Here we just see the date stamps and the responsible parties.  We see he is still near Wolfenbüttel, Germany about 21 May 1884.

There are other pages I’m omitting which state (in part):

Stricken from category of exercise-obligated Spare Reservist and entered into the category of the non-exercise obligated Spare Reservist 1st Class. During peace time the Spare Reservists First Class do not need a military permit to immigrate, however, they are obligated to inform the District Sergeant of their pending immigration. Anyone dodging this responsibility will be fined up to 150 Marks or be penalized with jail.  Owner transfers to Spare part Reserve II class on October 1, 1889.

Note that, interestingly, it says you can immigrate to another country in times of peace as long as you notify the District Sergeant of the immigration!  (Wow!)  This would be important later.

Then we find the real gold of this document.  Places and dates that Wilhelm lived in Prussia:

Pages 10-11.

Translation:

Page 10  Reports and Furloughs 
 
Reported for Ahlum [a town near Wolfenbüttel, Germany] Wolfenbuettel, May 27, 84  Hilkener, District Sergeant 
 
Move to Salzdahlum reported [a nearby town] Wolfenbuettel, June 8, 84  Hilkener, District Sergeant
 
Reported departure to Gornitz  [Gornitz is back in Posen, and was his hometown at that point], Wolfenbüttel, November 28, 84 Hilkener, District Sergeant
 
Reported for Gornitz arrival Czarnikau, December 8, 84 Bethke, District Sergeant

So we see that he has been working in Germany, but moves back to Gornitz (in Kreis Czarnikau, Posen) where his family had been living since at least 1875.  This must mean that his period as a journeyman carpenter is over, because you were not allowed near your hometown until you were finished with your journey.  The next entry was the most remarkable to me:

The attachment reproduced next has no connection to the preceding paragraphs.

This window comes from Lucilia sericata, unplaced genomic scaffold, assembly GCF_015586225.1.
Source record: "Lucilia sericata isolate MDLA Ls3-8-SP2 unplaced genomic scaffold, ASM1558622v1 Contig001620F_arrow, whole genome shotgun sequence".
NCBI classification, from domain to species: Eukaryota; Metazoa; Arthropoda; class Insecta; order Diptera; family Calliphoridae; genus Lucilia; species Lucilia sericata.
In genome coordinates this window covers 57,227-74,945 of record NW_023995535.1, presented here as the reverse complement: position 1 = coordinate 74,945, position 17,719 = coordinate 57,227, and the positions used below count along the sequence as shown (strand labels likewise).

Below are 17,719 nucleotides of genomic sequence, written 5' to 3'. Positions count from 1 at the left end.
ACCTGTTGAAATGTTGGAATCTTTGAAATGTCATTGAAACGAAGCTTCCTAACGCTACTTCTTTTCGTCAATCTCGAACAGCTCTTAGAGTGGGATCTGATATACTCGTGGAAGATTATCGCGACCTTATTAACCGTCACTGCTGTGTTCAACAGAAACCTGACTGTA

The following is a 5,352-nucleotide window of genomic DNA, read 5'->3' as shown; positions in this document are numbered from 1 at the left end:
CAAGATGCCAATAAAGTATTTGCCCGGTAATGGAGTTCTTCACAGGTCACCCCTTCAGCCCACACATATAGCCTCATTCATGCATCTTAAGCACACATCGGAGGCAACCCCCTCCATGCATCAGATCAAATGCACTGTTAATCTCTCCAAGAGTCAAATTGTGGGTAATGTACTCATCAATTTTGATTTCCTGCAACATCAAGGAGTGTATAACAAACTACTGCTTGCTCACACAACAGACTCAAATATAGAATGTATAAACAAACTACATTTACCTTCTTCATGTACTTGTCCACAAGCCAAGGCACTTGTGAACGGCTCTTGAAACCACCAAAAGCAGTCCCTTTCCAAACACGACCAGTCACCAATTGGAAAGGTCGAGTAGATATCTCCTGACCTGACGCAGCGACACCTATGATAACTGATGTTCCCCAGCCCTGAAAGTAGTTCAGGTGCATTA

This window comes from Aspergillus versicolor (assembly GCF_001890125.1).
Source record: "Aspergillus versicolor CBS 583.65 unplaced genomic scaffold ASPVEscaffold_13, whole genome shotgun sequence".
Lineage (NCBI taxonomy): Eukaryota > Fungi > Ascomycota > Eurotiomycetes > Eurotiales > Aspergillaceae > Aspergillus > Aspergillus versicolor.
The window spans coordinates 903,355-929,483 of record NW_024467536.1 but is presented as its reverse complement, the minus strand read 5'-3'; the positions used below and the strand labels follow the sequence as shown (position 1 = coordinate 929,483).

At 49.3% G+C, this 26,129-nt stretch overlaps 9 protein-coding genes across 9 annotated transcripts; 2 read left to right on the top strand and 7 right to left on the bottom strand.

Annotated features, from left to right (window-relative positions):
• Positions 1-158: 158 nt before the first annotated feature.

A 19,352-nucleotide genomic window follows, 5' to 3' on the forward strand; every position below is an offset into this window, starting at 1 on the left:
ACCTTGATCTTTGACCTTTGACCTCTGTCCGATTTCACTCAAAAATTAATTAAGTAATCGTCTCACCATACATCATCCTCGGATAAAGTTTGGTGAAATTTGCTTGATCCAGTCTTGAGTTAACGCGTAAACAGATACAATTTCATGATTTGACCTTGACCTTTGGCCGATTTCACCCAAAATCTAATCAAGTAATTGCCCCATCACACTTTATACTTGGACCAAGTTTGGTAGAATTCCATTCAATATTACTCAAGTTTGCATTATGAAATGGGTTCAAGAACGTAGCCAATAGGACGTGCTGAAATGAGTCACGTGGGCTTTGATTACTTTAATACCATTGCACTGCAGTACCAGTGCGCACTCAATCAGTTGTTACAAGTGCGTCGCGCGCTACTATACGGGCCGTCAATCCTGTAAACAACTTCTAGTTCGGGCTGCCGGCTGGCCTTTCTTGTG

Pages 12, 13.

Translation:

Orderly notification of departure to America. Czarnikau, May 5, 85 Bethke, District Sergeant

So Wilhelm was given permission to immigrate to the US in May of 1885.  Remarkable!  My impression was that you were in the military for a very long time (up to and including life in times of war).  Instead, he was given permission to leave.

He came to the US that summer.  It’s not clear if (like August Strehlow), he was expected to return to Prussia at some point and he did not.  That part is unclear.

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About cthomas1967

Seeking to bring my ancestors out of the shadows of history and into the light. I have always been interested in history, and at a few different times I tried to do a family tree, but wasn't able to do it with the technology that was available then. On a business trip I visited the World War I Museum in Kansas City, MO and it was a very impressive establishment. While I was there I remember thinking, "Didn't my great-grandfather father fight in World War I? And wasn't his brother killed alongside him in some famous battle? I wonder if I can find out where he died." That's what started it all. View all posts by cthomas1967